Hispanic groups join the National Association for the Advancement of Colored People (NAACP) in protesting the lack of minority roles in prime-time shows in the fall line-up. Studies show that 63 percent of Latinos do not feel that television represents them accurately. Hispanic groups, such as the NCLA, urge viewers to participate in a national brownout of ABC, CBS, Fox, and NBC television networks the week of September 12, to coincide with Hispanic Heritage Week. The four major networks all publicly respond to the protest, and a flurry of hiring of minority actors for added-on roles in fall shows has been noted.

The Clinton administration okays expanded American travel to Cuba, approving direct charter flights from Los Angeles and New York. Tourists are still not allowed to travel to Cuba, but humanitarian-aid workers (including family members), athletes, scholars, teachers, researchers, journalists, and government officials make up the estimated 140,000 passengers from the United States to Cuba in 1999.

September. New York Hispanic leaders criticize Hilary Rodham Clinton, probable Democrat candidate for U.S. Senate. Clinton had proposed that her husband, President Bill Clinton, should withdraw his clemency offer for 16 imprisoned members of the Puerto Rican Armed Forces of National Liberation (FALN), which was linked to more than 100 U.S. bombings. U.S. Representative José Serrano states that he withdraws his support for her, voicing the common complaint that Mrs. Clinton did not consult with the Puerto Rican leaders or try to understand the situation before making her statement. Many leaders express the sentiment that the Hispanic community is too significant a vote in New York to be ignored.


June. Elián González returns to Cuba with his father. On Nov. 25, 1999, 6 year-old Elián was rescued off the coast of Florida after his mother and ten other people died trying to reach the U.S. from Cuba. For seven months Elián's Cuban-American relatives fought to keep him in the United States while his father, Juan Miguel, wanted him returned to him in Cuba. When Elián's father flew to America to retrieve his boy, armed federal agents had to raid the Miami home of González's relatives in order to reunite the boy and his father. Immigration officials and a series of court rulings all supported his father's wishes and Juan Miguel and Elián returned to Cuba after the U.S. Supreme Court refused to hear an appeal by the Miami relatives.

California makes César Chávez Day a full, paid holiday for state employees. Texas currently has the holiday on a "volunteer" status and Arizona is working on adding the holiday in the upcoming elections.

Thousands protest the Vieques Agreement. Puerto Ricans are fighting to stop the U.S. Navy from resuming bombing exercises on the island of Vieques. The Puerto Rican government recently agreed to let the U.S. resume training exercises after a civilian security guard was killed in an accidental bombing in April.

Hispanic Web presence grows. Several Spanish-language Web sites have been launched in 1999 and 2000, including Spanish versions of AOL and Yahoo!. The Spanish company Terra Networks also signed a deal with Lycos to target Hispanic Americans on the Web, while Yupi.com, another Spanish-language portal, has been making plans to offer stock to the public. To further boost the Hispanic presence on the Internet, Gateway invested $10 million in quepasa.com and Microsoft announced the creation of a new Spanish-language Web portal in Mexico. Spanish-language Web sites are expected to grow exponentially over the next few years.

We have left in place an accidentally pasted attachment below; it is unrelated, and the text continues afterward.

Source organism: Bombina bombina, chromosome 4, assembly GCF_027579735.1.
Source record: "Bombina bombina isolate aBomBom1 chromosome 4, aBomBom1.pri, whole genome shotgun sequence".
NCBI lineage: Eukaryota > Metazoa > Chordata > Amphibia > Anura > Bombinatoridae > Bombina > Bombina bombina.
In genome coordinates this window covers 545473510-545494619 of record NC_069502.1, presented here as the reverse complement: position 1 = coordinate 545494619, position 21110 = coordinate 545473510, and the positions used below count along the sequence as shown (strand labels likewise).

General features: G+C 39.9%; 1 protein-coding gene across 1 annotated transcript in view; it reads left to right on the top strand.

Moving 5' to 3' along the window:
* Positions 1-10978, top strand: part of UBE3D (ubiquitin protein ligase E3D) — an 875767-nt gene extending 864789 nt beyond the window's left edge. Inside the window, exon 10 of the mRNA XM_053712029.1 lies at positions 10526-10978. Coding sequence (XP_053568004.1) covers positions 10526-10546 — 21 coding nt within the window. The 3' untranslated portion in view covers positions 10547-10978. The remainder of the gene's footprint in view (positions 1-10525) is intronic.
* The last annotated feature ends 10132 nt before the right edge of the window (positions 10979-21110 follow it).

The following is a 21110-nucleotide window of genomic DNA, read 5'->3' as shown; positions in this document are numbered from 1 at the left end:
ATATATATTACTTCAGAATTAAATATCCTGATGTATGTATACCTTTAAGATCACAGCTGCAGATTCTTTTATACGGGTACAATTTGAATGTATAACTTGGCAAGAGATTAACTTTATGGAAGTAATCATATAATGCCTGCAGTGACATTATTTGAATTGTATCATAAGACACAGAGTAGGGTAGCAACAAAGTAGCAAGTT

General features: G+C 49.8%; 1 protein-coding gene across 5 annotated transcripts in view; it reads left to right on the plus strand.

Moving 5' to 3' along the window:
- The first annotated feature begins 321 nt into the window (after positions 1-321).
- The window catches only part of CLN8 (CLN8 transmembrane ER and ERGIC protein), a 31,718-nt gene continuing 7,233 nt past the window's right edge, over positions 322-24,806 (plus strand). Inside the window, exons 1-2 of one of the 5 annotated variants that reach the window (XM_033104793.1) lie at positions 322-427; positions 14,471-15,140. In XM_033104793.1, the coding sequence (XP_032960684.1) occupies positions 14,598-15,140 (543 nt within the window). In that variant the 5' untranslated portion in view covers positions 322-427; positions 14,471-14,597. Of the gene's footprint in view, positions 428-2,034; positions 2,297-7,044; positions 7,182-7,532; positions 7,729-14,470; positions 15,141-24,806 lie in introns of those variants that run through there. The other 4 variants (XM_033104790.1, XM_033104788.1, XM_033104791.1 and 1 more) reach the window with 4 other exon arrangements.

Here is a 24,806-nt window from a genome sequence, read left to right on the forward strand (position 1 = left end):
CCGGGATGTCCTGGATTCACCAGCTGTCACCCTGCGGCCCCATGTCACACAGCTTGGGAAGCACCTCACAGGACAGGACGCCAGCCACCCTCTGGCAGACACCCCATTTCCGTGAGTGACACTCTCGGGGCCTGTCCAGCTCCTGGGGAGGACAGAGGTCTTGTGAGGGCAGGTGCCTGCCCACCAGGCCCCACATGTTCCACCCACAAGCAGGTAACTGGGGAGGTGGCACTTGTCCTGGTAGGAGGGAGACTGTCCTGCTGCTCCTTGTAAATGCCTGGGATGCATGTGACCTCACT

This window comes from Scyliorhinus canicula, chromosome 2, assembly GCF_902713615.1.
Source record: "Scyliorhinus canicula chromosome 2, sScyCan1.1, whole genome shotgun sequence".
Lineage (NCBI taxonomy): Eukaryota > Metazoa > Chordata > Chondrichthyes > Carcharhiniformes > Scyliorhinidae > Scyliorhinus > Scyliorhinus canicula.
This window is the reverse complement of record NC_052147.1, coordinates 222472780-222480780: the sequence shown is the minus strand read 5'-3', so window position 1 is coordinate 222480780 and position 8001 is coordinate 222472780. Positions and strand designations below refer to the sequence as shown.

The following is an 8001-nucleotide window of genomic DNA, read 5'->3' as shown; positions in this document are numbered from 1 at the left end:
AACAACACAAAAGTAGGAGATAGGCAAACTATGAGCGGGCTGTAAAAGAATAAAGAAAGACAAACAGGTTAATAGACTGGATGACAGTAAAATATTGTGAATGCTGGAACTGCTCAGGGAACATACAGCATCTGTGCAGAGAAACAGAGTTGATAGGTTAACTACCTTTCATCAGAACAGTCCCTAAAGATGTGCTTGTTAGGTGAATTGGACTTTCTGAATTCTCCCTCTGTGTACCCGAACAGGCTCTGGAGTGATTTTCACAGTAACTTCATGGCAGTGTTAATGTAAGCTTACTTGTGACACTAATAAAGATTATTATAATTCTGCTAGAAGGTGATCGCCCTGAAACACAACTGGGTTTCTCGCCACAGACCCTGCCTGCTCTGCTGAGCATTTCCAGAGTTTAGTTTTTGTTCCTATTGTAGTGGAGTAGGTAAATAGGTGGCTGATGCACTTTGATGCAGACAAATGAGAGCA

Rosario Marin is sworn in as the 41st treasurer of the United States, becoming the first Mexican-born citizen to head the Treasury and the highest-ranking Hispanic woman in the Bush Administration.

Cari Dominguez is appointed chair of the Equal Employment Opportunity Commission (EEOC), the nation’s foremost civil rights agency.


President George W. Bush appoints Dr. Richard Carmona to the position of surgeon general of the United States.

In Salt Lake City, Utah, speedskater Derek Parra becomes the first Mexican American to medal in the Olympics Winter Games, winning the gold and setting a world record of 1:43.95 in the 1500 meter race, as well as setting an American record and winning a silver medal in the 5000 meters race.

Speedskater Jennifer Rodríguez becomes the first Cuban American to compete in the Olympics Winter Games, winning two bronze medals in the ladies' 1000 meter and 1500 meter races.


Hispanics are pronounced the nation's largest minority group — surpassing African Americans — after new Census figures are released showing the U.S. Hispanic population at 37.1 million as of July 2001.

Cuban-born Nilo Cruz becomes the first Hispanic playwright to win the Pulitzer for drama for his play Anna in the Tropics, about Cuban Americans working in an Ybor City cigar factory in 1929 Tampa.


President George W. Bush appoints Carlos M. Gutierrez to the position of Secretary of Commerce.


Alberto Gonzales is confirmed as attorney general of the United Sates.

December. The U.S. House of Representatives passes a bill (H.R. 4437) intended to strengthen enforcement of immigration laws and enhance border security. The law would impose criminal penalties on aliens who illegally enter the United States, require employers to verify employment eligibility, and authorize the construction of fences along the U.S.-Mexico border. Opponents fear that the legislation will result in unfair treatment of immigrants, particularly in communities along the Mexican border, and create new roadblocks to gaining citizenship. The bill is sent to the Senate.


According to the Census Bureau, the number of Hispanic-owned businesses grew three times faster than the national average for all U.S. businesses.

Thousands of people join rallies in cities across the country to protest proposed immigration reform. The protests, organized by labor, civil rights, community, labor and religious interests, culminate on April 10 in a “National Day of Action.”


Univision, the most-watched Spanish language broadcast television network in the country, is sold for a reported $13.7 billion.

June. The immigration reform bill (H.R. 4437) dies in the Senate.